Why Dogpatch?

When we returned to San Francisco from the East Coast in 1997 the dot.com boom was in full boom.  We wanted to open our chocolate company but we couldn't afford anything!

The owner of the American Industrial Center, Greg Markoulis, made it possible for us to have a business here -- he took a chance on us.  He and his father did that for Joseph Schmidt, the original San Francisco chocolate maker and I think Greg felt good about taking a chance on us because of that connection.  He really connects with the passion and drive of his tenants.

We also live in Dogpatch.  We love the community of people in this neighborhood.  This is a place where you can be anything you want to be. 

Who is another fascinating person you have met in Dogpatch?

The artist Susan Eslick.  She is an amazing artist and knows all about the art scene in San Francisco.  But more than that -- she is a great and hilarious storyteller!

What is an interesting story that has happened to you in Dogpatch?

The day we moved into our apartment a guy dressed in a suit runs up to me and asks if I'm Michael Recchiuti.  When I tell him, "yes, that's me" -- he runs to his apartment and brings me a bottle of champagne to welcome us to the neighborhood.  Turns out he had just gotten married but he took the time to give us a bottle of champagne!

I think this story really speaks to the welcoming feeling of this neighborhood.  Of course, I had to make him wait while I ran in the house to give him a box of chocolate!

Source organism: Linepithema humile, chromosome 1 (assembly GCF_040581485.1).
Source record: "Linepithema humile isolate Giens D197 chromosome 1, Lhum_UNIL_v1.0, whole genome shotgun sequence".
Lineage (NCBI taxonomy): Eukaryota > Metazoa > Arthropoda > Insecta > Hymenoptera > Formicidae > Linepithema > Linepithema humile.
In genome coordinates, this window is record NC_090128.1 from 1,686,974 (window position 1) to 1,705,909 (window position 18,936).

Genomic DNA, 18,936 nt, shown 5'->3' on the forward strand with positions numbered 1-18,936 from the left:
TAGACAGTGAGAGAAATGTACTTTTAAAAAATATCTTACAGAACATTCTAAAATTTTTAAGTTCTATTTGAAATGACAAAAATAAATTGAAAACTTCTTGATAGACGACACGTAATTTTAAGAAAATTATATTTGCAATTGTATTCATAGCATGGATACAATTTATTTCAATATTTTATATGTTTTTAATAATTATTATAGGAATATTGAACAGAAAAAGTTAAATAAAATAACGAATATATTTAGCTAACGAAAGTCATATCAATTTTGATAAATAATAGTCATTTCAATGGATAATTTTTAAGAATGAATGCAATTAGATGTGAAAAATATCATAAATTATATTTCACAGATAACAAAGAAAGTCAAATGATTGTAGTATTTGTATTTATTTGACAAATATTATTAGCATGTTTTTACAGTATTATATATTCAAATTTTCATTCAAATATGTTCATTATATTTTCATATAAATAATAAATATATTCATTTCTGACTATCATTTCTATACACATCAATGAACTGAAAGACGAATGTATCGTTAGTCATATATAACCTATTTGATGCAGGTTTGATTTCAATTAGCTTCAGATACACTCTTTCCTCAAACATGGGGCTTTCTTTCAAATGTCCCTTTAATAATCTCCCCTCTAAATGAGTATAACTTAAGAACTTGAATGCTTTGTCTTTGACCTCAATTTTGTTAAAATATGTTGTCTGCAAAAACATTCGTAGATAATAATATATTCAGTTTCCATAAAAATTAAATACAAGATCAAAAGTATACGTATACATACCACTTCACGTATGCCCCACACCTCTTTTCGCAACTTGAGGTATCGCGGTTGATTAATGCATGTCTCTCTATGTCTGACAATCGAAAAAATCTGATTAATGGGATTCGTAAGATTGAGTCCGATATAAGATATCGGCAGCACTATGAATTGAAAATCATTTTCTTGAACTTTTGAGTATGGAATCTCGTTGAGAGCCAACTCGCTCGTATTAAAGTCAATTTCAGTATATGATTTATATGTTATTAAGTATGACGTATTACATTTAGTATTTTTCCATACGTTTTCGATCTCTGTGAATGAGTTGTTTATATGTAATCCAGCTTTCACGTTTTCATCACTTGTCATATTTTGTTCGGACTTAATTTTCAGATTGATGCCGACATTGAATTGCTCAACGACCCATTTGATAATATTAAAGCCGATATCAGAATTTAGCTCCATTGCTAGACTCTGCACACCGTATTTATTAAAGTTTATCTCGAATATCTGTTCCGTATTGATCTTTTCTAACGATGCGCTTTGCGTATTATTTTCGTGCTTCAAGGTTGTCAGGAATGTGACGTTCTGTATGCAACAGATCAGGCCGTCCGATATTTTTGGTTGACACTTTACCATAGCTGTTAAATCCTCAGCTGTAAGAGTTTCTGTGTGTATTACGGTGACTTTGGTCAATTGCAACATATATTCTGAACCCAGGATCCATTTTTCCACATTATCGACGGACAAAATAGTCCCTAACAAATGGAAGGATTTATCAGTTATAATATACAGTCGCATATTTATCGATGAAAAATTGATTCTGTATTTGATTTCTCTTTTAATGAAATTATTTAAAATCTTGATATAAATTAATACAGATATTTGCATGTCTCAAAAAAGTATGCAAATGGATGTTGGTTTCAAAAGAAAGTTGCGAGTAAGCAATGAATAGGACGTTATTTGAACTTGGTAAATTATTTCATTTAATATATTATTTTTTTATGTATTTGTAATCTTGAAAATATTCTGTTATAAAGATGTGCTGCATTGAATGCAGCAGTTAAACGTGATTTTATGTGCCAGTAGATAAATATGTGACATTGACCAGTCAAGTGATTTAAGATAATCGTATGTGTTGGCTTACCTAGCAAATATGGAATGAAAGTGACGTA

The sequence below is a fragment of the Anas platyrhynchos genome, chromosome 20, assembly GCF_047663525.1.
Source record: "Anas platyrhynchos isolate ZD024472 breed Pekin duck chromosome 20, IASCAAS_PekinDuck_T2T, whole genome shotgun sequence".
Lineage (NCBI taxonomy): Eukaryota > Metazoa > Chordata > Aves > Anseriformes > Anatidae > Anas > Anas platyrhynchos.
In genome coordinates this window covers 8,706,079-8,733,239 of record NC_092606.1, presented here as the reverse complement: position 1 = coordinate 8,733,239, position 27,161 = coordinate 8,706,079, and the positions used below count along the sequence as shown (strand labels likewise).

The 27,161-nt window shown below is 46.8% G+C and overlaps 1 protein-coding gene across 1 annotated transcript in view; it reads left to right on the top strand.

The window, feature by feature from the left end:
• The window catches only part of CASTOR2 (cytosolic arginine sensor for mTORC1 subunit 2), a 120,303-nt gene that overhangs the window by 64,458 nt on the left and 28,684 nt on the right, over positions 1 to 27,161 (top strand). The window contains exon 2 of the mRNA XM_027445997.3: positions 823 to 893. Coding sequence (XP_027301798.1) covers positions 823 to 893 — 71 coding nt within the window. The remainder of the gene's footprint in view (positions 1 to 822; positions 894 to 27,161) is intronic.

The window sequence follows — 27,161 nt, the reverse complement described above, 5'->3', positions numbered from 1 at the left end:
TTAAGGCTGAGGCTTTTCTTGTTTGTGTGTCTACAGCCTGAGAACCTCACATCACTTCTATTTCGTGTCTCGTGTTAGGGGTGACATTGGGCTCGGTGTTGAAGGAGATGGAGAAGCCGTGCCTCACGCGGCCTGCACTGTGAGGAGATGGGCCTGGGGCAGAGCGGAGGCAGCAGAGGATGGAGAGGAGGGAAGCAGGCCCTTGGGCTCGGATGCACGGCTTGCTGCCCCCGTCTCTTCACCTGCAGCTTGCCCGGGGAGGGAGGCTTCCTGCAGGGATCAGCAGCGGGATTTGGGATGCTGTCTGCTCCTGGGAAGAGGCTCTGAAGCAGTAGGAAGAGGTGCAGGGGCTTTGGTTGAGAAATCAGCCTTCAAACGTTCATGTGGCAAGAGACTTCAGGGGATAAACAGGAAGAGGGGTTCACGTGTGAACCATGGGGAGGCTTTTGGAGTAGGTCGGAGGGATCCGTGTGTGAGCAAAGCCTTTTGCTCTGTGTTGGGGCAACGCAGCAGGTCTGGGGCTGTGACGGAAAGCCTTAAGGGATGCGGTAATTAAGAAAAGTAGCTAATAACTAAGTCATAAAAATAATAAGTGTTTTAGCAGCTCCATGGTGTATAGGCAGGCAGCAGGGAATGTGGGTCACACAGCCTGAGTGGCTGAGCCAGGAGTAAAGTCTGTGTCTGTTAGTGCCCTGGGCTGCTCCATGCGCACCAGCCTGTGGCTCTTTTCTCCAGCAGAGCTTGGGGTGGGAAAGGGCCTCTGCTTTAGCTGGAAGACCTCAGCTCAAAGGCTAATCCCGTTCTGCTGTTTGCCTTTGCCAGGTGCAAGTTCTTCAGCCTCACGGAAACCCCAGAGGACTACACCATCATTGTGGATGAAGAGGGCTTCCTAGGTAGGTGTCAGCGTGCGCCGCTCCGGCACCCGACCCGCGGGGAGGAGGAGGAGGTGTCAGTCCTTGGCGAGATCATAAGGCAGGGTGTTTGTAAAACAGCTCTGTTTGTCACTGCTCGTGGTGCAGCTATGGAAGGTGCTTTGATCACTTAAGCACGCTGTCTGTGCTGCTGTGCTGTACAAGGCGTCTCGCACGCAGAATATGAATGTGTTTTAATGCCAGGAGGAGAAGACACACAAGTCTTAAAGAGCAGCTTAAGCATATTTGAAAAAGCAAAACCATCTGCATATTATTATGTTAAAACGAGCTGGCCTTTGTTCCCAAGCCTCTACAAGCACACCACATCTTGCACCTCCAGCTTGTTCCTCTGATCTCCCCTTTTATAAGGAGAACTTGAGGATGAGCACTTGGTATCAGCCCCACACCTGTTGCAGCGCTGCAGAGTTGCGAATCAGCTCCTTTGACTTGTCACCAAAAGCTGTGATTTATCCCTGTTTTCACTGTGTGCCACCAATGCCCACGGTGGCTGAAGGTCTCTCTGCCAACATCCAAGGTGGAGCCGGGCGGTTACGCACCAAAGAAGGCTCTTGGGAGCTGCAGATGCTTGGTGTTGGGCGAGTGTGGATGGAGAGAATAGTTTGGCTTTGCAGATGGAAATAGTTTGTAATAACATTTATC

What would you be doing if you weren't doing this?


I would be a ceramicist!  I'm just getting into it but I love it.  I would do everything from bowls to sculptures.


I would be playing the drums and giving music the time it needs to get really good at it.

Ok, we love the name Chocolate Lab.  Is there a story behind the name?

Well, the kitchen is Michael's laboratory and there are dogs in Dogpatch....


Tuesday, July 3, 2012

Right Here, Right Now: Meet Mimi Moncier of Giggling Lotus Yoga

Mimi Moncier of Giggling Lotus Yoga in front of the full-length curtains.
We thought the tagline of Right Here, Right Now on the sandwich sign announcing that Giggling Lotus Yoga studio was open was not only catchy, but also brilliant.  Brilliant because some long ago memory of the song by the 90's band Jesus Jones supplied the next line:  "right here, right now, there is no other place I wanna be..."

Well, that might just only be in our memories but once you meet Mimi Moncier, owner and teacher of Giggling Lotus, you will also feel there is no other place you wanna be.